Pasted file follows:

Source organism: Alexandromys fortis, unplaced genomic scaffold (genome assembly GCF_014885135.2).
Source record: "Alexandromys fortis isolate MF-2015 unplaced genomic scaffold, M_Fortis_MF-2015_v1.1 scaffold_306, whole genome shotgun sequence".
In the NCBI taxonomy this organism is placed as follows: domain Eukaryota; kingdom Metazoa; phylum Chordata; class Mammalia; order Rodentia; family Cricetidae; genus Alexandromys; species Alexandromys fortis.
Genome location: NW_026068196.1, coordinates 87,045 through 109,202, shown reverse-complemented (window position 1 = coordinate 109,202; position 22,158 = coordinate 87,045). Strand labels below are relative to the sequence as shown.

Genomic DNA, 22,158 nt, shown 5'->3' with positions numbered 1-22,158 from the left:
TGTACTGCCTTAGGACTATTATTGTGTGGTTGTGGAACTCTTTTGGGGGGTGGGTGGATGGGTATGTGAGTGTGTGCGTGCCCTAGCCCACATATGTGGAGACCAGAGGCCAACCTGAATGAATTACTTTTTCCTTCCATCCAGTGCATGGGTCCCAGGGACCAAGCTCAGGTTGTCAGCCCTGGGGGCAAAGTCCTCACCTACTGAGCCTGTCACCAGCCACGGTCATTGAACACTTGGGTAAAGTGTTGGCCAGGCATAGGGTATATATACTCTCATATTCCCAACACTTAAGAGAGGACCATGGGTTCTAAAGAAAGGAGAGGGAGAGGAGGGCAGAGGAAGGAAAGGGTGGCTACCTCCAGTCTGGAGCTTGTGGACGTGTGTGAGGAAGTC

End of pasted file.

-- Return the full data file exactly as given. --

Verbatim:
Source organism: Alexandromys fortis, unplaced genomic scaffold (genome assembly GCF_014885135.2).
Source record: "Alexandromys fortis isolate MF-2015 unplaced genomic scaffold, M_Fortis_MF-2015_v1.1 scaffold_306, whole genome shotgun sequence".
In the NCBI taxonomy this organism is placed as follows: domain Eukaryota; kingdom Metazoa; phylum Chordata; class Mammalia; order Rodentia; family Cricetidae; genus Alexandromys; species Alexandromys fortis.
Genome location: NW_026068196.1, coordinates 87,045 through 109,202, shown reverse-complemented (window position 1 = coordinate 109,202; position 22,158 = coordinate 87,045). Strand labels below are relative to the sequence as shown.

Genomic DNA, 22,158 nt, shown 5'->3' with positions numbered 1-22,158 from the left:
TGTACTGCCTTAGGACTATTATTGTGTGGTTGTGGAACTCTTTTGGGGGGTGGGTGGATGGGTATGTGAGTGTGTGCGTGCCCTAGCCCACATATGTGGAGACCAGAGGCCAACCTGAATGAATTACTTTTTCCTTCCATCCAGTGCATGGGTCCCAGGGACCAAGCTCAGGTTGTCAGCCCTGGGGGCAAAGTCCTCACCTACTGAGCCTGTCACCAGCCACGGTCATTGAACACTTGGGTAAAGTGTTGGCCAGGCATAGGGTATATATACTCTCATATTCCCAACACTTAAGAGAGGACCATGGGTTCTAAAGAAAGGAGAGGGAGAGGAGGGCAGAGGAAGGAAAGGGTGGCTACCTCCAGTCTGGAGCTTGTGGACGTGTGTGAGGAAGTC